Keep your passphrase secure

Important:
No one at Indiana University (including UITS), or anywhere else, should ask for your passphrase for any reason, whether in person or via phone, chat, email, postal mail, or online in any way. If you doubt the authenticity of any email message or website, or worry about your IT accounts, contact your campus Support Center as soon as possible.

The first step in keeping your passphrase secure is to create a good one. For details, see Your IU passphrase. After you've created a strong passphrase:

  • Never share your passphrase with anyone: It is against university policy to do so. This includes family, friends, significant others, computer support people, vendors, outside websites or applications, and bosses. If you need someone to read your email, that person can do so without your passphrase by using the delegates feature in Microsoft Outlook; see Allow others to send mail on your behalf in Outlook for Windows.
  • Use a passphrase vault: A passphrase vault is a program that balances the security of multiple passphrases with the convenience of recording them. You create a single strong passphrase to protect the passphrase vault, and the vault takes care of securely storing the rest of your hard-to-remember passphrases.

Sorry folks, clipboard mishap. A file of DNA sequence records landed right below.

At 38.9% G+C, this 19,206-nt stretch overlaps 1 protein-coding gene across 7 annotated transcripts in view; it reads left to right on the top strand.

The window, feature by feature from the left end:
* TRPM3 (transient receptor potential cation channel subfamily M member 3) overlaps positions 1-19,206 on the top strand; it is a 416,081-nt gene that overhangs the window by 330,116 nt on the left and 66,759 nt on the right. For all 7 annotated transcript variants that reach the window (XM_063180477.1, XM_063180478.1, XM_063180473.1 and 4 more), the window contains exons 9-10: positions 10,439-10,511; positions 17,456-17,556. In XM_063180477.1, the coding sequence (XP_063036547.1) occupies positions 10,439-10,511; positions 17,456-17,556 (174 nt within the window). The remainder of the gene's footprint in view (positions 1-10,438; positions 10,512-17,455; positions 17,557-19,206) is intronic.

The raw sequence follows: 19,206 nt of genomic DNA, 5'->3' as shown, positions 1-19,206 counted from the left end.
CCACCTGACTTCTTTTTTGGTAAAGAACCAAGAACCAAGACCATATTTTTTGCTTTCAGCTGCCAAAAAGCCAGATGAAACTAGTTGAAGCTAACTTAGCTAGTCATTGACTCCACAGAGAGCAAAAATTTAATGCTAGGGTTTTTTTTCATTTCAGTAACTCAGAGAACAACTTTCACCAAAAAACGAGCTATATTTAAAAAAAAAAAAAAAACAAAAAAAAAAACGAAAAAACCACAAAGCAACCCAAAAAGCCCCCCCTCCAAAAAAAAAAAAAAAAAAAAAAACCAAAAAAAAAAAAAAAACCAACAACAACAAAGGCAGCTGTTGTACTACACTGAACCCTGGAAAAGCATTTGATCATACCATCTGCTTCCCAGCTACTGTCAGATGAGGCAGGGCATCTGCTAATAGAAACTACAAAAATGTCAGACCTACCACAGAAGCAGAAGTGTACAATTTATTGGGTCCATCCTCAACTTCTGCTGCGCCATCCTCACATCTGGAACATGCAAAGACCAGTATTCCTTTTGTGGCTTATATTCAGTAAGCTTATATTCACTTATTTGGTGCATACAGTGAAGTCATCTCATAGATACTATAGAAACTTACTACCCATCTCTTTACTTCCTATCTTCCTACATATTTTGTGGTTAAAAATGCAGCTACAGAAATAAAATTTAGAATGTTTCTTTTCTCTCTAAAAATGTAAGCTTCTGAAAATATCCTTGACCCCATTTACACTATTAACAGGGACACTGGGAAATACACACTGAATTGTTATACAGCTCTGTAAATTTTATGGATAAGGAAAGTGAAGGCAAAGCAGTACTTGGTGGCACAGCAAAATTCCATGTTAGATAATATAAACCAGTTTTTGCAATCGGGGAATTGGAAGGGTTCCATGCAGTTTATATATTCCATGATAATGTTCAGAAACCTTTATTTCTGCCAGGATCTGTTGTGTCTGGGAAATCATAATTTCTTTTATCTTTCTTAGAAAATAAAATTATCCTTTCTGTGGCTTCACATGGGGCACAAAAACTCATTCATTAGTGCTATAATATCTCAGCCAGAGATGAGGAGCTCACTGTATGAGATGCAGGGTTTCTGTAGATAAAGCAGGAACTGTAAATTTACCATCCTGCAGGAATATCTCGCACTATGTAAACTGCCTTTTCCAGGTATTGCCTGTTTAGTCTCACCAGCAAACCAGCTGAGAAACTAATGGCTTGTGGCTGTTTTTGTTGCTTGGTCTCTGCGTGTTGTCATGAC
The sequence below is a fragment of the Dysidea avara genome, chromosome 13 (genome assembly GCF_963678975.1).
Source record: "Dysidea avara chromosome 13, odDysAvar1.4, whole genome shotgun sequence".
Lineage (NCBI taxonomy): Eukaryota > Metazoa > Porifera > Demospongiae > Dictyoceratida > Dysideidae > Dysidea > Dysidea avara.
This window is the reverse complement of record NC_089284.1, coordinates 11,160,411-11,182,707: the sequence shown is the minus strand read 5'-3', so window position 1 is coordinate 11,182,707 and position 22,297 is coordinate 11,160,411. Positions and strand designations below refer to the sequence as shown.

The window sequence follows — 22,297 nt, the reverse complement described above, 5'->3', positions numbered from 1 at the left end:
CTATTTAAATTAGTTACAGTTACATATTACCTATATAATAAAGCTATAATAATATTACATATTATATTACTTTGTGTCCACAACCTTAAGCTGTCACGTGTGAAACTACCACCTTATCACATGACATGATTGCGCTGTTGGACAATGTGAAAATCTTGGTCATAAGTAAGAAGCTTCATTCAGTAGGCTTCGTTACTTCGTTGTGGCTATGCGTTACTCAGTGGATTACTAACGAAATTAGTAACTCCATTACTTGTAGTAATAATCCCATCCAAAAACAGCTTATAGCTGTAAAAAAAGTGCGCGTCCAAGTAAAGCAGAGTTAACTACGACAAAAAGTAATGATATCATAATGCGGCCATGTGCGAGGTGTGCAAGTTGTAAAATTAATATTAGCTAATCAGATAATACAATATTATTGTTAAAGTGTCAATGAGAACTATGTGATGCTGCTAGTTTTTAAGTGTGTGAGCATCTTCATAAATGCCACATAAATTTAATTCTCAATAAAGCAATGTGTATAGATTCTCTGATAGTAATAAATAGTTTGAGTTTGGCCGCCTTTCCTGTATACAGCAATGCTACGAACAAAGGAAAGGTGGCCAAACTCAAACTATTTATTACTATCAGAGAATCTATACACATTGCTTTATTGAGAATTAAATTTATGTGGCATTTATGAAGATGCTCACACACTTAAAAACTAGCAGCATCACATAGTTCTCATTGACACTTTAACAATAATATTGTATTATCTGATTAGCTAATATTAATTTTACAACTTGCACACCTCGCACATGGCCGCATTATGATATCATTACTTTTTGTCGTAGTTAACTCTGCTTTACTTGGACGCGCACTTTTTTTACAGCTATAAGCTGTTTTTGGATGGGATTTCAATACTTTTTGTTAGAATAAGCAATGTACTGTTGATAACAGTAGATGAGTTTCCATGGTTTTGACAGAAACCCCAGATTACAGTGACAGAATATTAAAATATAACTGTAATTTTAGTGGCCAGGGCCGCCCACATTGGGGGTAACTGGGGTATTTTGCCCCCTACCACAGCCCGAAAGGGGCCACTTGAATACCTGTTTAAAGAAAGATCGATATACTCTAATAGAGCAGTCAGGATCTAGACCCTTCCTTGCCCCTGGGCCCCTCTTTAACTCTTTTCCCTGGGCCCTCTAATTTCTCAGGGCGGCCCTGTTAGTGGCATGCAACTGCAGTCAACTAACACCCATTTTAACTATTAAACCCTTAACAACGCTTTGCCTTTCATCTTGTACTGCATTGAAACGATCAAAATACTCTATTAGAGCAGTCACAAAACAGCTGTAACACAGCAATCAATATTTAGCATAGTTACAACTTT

• Change your passphrase if it is compromised: For instructions, see Change your IU passphrase.
  • Never send your passphrase in email, even if the request looks official: Not only is doing so against university policy (see the first suggestion in this list), but such requests are most likely phishing attempts.
  • Make your computer's administrative password and your IU passphrase different: Besides your IU passphrase, you should also have an administrative password for your computer, and the two should be different. For information about the administrative account, see About your device's administrator account.

This is document arti in the Knowledge Base.
Last modified on 2018-11-28 12:08:29.

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